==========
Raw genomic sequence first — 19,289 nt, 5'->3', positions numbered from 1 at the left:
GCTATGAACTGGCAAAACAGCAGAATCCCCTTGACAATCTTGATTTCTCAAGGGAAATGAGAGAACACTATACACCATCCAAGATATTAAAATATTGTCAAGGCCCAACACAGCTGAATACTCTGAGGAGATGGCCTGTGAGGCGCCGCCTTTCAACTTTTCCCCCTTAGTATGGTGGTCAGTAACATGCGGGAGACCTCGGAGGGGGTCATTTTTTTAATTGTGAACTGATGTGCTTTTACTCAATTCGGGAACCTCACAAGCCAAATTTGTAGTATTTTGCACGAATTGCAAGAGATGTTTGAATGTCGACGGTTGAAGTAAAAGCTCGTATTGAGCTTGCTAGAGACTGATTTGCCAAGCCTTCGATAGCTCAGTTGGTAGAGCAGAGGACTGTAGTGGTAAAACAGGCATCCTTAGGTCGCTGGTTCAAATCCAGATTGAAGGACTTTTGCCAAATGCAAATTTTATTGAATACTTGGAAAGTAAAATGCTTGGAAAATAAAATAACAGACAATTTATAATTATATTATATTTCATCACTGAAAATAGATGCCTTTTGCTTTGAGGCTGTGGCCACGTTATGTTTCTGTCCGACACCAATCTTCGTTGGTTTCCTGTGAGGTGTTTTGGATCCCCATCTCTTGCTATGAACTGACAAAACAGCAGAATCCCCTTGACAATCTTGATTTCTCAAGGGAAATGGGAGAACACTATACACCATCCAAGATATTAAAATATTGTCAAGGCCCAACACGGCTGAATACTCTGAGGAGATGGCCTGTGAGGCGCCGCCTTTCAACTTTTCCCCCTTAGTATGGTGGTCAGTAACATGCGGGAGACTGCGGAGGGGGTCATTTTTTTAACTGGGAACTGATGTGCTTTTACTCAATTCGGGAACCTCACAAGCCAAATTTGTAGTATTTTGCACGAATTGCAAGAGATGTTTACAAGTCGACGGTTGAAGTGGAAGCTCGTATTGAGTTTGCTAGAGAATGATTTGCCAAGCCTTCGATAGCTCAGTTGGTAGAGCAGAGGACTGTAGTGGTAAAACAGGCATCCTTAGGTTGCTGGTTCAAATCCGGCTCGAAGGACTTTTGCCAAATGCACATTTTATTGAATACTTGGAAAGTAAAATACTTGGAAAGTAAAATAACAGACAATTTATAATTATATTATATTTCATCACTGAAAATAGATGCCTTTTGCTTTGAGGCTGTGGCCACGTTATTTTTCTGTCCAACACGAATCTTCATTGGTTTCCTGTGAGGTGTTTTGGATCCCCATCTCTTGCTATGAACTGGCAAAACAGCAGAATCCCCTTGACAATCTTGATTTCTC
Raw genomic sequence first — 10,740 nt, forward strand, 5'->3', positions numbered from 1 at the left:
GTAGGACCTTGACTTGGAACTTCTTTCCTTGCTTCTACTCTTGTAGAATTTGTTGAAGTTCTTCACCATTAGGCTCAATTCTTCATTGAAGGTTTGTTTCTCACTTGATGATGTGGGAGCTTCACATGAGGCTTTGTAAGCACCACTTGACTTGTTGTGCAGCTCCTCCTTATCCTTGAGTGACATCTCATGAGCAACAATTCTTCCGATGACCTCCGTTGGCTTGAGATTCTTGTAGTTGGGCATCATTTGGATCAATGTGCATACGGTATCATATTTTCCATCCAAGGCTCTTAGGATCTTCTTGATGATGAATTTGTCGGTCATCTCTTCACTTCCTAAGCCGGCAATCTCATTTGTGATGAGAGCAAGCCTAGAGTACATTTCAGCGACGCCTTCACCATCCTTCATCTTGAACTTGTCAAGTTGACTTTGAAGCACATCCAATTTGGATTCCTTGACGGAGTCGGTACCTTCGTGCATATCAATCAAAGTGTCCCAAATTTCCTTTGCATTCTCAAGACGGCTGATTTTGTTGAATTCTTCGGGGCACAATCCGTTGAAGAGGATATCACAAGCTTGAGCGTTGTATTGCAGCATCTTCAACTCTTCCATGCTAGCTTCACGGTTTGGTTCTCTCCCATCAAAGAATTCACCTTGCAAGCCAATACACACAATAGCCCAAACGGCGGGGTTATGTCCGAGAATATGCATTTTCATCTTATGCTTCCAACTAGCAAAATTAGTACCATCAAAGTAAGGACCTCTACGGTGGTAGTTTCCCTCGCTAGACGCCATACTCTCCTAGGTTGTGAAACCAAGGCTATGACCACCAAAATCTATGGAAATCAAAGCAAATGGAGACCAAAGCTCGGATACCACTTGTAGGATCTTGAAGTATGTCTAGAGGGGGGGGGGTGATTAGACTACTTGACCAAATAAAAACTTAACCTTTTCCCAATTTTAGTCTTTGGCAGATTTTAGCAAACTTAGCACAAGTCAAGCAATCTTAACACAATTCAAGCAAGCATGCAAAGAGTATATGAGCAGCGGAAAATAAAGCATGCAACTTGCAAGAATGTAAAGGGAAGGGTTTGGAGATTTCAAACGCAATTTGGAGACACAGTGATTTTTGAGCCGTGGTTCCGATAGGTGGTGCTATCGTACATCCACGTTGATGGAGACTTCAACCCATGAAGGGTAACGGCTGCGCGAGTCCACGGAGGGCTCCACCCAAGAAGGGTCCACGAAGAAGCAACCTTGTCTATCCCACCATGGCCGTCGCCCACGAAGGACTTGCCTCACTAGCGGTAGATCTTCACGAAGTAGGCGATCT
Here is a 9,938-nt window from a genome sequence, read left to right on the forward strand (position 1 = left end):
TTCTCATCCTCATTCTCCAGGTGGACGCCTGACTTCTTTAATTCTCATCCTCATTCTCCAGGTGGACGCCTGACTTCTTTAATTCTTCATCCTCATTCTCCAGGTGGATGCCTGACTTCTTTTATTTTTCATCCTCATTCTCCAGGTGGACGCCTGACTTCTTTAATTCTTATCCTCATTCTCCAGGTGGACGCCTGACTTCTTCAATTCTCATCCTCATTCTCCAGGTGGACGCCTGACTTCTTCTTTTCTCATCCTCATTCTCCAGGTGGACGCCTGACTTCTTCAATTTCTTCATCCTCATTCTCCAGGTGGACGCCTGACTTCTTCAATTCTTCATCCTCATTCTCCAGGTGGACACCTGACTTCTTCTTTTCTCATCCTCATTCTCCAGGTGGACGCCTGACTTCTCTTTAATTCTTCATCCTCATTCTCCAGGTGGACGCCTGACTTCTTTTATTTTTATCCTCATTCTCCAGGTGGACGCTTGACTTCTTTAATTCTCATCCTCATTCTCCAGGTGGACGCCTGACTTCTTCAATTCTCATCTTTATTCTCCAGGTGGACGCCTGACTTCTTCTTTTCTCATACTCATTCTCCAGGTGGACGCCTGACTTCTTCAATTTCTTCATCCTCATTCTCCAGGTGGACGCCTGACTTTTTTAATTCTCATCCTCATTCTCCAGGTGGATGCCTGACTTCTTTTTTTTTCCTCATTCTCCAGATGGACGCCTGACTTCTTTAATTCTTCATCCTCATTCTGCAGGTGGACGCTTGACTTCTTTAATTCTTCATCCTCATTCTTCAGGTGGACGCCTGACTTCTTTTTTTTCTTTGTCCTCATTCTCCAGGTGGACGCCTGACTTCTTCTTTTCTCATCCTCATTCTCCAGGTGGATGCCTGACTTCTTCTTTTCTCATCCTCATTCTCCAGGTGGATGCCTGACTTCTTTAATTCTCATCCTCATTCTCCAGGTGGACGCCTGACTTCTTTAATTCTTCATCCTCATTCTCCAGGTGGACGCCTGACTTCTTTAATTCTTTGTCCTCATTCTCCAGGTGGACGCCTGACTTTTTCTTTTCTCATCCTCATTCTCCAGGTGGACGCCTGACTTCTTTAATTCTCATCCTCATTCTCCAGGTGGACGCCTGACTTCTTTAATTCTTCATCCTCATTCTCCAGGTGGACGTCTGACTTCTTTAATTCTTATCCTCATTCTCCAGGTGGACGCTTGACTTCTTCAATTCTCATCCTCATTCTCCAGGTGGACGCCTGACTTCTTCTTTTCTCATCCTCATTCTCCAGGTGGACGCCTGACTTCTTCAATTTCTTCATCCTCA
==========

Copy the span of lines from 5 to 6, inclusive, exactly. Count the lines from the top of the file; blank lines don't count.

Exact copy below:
Here is a 9,938-nt window from a genome sequence, read left to right on the forward strand (position 1 = left end):
TTCTCATCCTCATTCTCCAGGTGGACGCCTGACTTCTTTAATTCTCATCCTCATTCTCCAGGTGGACGCCTGACTTCTTTAATTCTTCATCCTCATTCTCCAGGTGGATGCCTGACTTCTTTTATTTTTCATCCTCATTCTCCAGGTGGACGCCTGACTTCTTTAATTCTTATCCTCATTCTCCAGGTGGACGCCTGACTTCTTCAATTCTCATCCTCATTCTCCAGGTGGACGCCTGACTTCTTCTTTTCTCATCCTCATTCTCCAGGTGGACGCCTGACTTCTTCAATTTCTTCATCCTCATTCTCCAGGTGGACGCCTGACTTCTTCAATTCTTCATCCTCATTCTCCAGGTGGACACCTGACTTCTTCTTTTCTCATCCTCATTCTCCAGGTGGACGCCTGACTTCTCTTTAATTCTTCATCCTCATTCTCCAGGTGGACGCCTGACTTCTTTTATTTTTATCCTCATTCTCCAGGTGGACGCTTGACTTCTTTAATTCTCATCCTCATTCTCCAGGTGGACGCCTGACTTCTTCAATTCTCATCTTTATTCTCCAGGTGGACGCCTGACTTCTTCTTTTCTCATACTCATTCTCCAGGTGGACGCCTGACTTCTTCAATTTCTTCATCCTCATTCTCCAGGTGGACGCCTGACTTTTTTAATTCTCATCCTCATTCTCCAGGTGGATGCCTGACTTCTTTTTTTTTCCTCATTCTCCAGATGGACGCCTGACTTCTTTAATTCTTCATCCTCATTCTGCAGGTGGACGCTTGACTTCTTTAATTCTTCATCCTCATTCTTCAGGTGGACGCCTGACTTCTTTTTTTTCTTTGTCCTCATTCTCCAGGTGGACGCCTGACTTCTTCTTTTCTCATCCTCATTCTCCAGGTGGATGCCTGACTTCTTCTTTTCTCATCCTCATTCTCCAGGTGGATGCCTGACTTCTTTAATTCTCATCCTCATTCTCCAGGTGGACGCCTGACTTCTTTAATTCTTCATCCTCATTCTCCAGGTGGACGCCTGACTTCTTTAATTCTTTGTCCTCATTCTCCAGGTGGACGCCTGACTTTTTCTTTTCTCATCCTCATTCTCCAGGTGGACGCCTGACTTCTTTAATTCTCATCCTCATTCTCCAGGTGGACGCCTGACTTCTTTAATTCTTCATCCTCATTCTCCAGGTGGACGTCTGACTTCTTTAATTCTTATCCTCATTCTCCAGGTGGACGCTTGACTTCTTCAATTCTCATCCTCATTCTCCAGGTGGACGCCTGACTTCTTCTTTTCTCATCCTCATTCTCCAGGTGGACGCCTGACTTCTTCAATTTCTTCATCCTCA